38 of 41 people found the following review helpful
Four years well spent, an amazing achievement.,
This review is from: And the Land Lay Still (Hardcover)
'And the Land Lay Still' is an epic masterpiece of a novel. Not always easy to read but well worth the time and effort. It is a novel about the social and political change in Scotland - but not JUST about Scotland - over a period of 50 years, a time when the 'Scottish Question' is debated time and time again. Somehow Robertson makes politics interesting and shows how it affects everyone. It is modern history and anyone alive today, (except the very young) will relate to the story as part of 'their' history. I found most of the references regarding politics, society and popular culture to be familiar.
It starts with Michael Pendreich in the process of choosing photographs for an exhibition of his father's work, not an easy task considering the 1000's that Angus Pendreich had taken during his lifetime. He is also planning a book to run alongside the exhibition and is struggling with the introduction. The novel ends with the opening of the exhibition and inbetween we hear the stories of the characters who appear in the photographs, some who directly influence change and others who are affected by it.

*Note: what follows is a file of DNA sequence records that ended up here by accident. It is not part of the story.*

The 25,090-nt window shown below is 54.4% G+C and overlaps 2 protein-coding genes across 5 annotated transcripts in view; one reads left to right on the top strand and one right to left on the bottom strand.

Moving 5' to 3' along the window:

I said it is not always easy to read partly due to the stucture which is not linear, much appearing as flashbacks from the various characters. However I think that the structure is signposted near the beginning of the book when Michael visits Jean, an old friend of Angus's. When he suggests chronological order for the photographs she considers it as being interesting but perhaps not really the natural way to construct a narrative 'It's not how we remember our own lives, our own stories, after all. Bits of them come at us in any old order.' I hope that this novel will not be critisized for this structure, yes it can get a bit confusing, and I needed to go back sometimes but once I thought of this as an integral part of the novel, the only way the story could be told then it all clicked into place.
There are also a lot of characters to keep track of throughout the interralated sections of the book, far too many to pick anyone out in particular except for the homeless wanderer. He collects pebbles and sometimes gives them away to people he comes into contact with. He is the character who, directly or indirectly links the whole together, the novel starts with his narrative and it continues at the beginning of each section.
If you enjoyed 'The Testament of Gideon Mack' then I can't see how you could be disappointed with 'And the Land Lay Still', four years in the making and not one of them wasted.